Friday, 25 March 2011

Perfectionism vs Pragmatism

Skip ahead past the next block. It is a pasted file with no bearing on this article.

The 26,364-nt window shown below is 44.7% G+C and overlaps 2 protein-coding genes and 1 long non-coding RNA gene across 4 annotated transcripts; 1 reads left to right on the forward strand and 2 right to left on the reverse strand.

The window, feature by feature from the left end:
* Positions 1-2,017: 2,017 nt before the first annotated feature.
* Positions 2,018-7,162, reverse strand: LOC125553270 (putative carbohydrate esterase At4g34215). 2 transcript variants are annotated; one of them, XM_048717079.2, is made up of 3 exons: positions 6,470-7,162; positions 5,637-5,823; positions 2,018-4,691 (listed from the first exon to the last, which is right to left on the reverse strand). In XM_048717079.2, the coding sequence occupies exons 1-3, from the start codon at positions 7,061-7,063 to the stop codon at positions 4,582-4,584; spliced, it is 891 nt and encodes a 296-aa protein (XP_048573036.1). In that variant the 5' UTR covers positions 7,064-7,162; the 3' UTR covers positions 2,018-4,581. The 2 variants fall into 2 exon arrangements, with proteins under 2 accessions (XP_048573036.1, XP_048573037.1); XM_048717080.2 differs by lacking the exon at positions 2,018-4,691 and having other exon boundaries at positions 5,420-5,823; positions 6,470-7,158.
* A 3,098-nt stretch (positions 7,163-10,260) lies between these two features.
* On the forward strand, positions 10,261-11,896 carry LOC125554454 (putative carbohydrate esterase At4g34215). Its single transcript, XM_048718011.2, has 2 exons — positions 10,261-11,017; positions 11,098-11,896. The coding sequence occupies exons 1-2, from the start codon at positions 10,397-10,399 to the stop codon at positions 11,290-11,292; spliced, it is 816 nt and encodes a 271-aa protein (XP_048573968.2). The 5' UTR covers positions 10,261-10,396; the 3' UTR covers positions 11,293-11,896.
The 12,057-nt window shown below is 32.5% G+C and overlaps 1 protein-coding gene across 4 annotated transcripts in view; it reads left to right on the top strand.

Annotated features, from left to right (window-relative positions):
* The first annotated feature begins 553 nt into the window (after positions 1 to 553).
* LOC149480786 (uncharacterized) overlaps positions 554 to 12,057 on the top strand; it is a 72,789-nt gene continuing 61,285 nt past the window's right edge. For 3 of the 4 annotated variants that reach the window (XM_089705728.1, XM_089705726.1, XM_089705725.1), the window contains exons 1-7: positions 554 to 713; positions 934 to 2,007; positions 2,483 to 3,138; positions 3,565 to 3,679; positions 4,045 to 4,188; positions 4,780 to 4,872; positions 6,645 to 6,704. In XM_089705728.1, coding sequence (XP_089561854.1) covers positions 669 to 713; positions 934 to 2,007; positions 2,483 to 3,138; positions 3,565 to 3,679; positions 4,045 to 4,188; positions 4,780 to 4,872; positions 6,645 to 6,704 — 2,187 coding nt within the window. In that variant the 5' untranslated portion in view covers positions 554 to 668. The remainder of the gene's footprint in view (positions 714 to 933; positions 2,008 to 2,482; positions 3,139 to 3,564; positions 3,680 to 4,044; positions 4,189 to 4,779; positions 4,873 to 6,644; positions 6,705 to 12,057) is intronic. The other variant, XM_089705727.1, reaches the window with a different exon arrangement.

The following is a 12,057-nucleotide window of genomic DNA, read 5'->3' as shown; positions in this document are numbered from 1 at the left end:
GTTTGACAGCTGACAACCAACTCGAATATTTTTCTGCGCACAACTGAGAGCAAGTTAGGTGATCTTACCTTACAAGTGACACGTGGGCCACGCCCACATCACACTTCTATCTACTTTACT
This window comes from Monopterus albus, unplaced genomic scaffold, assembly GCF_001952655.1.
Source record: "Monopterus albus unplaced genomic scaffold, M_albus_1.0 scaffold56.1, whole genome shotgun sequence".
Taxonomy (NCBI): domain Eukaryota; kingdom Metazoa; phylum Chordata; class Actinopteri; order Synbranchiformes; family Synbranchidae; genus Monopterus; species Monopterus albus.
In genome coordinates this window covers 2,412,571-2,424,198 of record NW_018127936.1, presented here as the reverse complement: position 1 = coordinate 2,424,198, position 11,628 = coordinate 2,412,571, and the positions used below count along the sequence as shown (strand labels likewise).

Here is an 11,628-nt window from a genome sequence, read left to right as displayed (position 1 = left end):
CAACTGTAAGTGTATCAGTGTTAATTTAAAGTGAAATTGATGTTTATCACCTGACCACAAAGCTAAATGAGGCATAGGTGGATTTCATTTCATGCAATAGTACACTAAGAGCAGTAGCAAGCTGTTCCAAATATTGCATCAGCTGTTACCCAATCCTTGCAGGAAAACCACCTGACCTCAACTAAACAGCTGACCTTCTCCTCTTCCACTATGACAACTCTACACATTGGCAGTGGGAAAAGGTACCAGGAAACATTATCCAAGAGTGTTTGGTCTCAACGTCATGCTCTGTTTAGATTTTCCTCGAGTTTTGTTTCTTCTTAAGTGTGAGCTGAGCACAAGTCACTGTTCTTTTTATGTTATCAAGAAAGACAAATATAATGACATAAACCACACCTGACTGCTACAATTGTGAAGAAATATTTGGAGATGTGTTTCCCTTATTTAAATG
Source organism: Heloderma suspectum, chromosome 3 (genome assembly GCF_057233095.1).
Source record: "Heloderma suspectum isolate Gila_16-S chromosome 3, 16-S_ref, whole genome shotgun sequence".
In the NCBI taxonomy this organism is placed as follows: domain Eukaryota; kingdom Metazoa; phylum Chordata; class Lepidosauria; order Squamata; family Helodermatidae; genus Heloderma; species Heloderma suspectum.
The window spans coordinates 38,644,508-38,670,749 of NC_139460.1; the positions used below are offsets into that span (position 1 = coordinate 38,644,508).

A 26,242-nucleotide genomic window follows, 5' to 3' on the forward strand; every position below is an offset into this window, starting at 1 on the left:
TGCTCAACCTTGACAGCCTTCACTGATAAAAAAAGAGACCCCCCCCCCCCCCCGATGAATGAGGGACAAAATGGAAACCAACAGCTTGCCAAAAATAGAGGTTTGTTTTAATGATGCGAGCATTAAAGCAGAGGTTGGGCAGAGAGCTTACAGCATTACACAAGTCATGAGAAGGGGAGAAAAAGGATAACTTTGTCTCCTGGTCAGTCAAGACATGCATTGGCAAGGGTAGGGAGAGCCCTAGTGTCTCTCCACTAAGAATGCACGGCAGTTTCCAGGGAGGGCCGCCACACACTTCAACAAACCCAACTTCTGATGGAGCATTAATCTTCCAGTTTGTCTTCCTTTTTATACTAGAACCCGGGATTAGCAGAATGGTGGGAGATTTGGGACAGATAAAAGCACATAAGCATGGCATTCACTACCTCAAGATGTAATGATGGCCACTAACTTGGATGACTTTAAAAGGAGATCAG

The bow shoots nicely but when braced, but if you look along the back there is a slight S shaped curve. I couldn't decide if it was acceptable, so I showed my wife. She's not a bowyer but she has good eye for these things and will give an honest opinion. "Well, there's character and then there's too much character" she opined. It's not really what I wanted to hear, but it was what I felt myself really. Plan B. I mounted it up in my heat treating jig to correct the worst curve and also remove the deflex bend in the upper (right) limb, just left of it's centre (you can see it in the previous post). The area to be heated was coated with linseed oil to stop it drying out too much and to help conduct the heat. I then stood slowly moving the heat gun (at 250C) back and forth over the belly for an hour (The back isn't heated). Rather boring but at least my wife bought me out a cuppa. Now comes the hard bit, that's waiting for 3 days to give it plenty of time to cool/settle/rehydrate! Will it have improved matters? Only time will tell, I didn't actively try to remove the twist, just the bend which the twist had initiated. I applied the heat to one area where there is a sharp ripple in the grain, hoping to de-stress that area and hoping that it might alleviate some of the twist of it's own accord, I won't really know what it's done until I take it off the jig and cautiously flex it. There's a fair bit of guess work involved as it very difficult to judge the bend, mainly because there is no good solid frame of reference. The string is a straight line reference, but it's not a plane, the back of the bow isn't a consistent flat plane, or even a consistent curved surface in this case, indeed, that's what caused the problem in the first place. I suppose the back of the bow at the grip could be considered a plane of reference, but it's hard to visualise short of glueing a sheet of perspex to the bow at that point!

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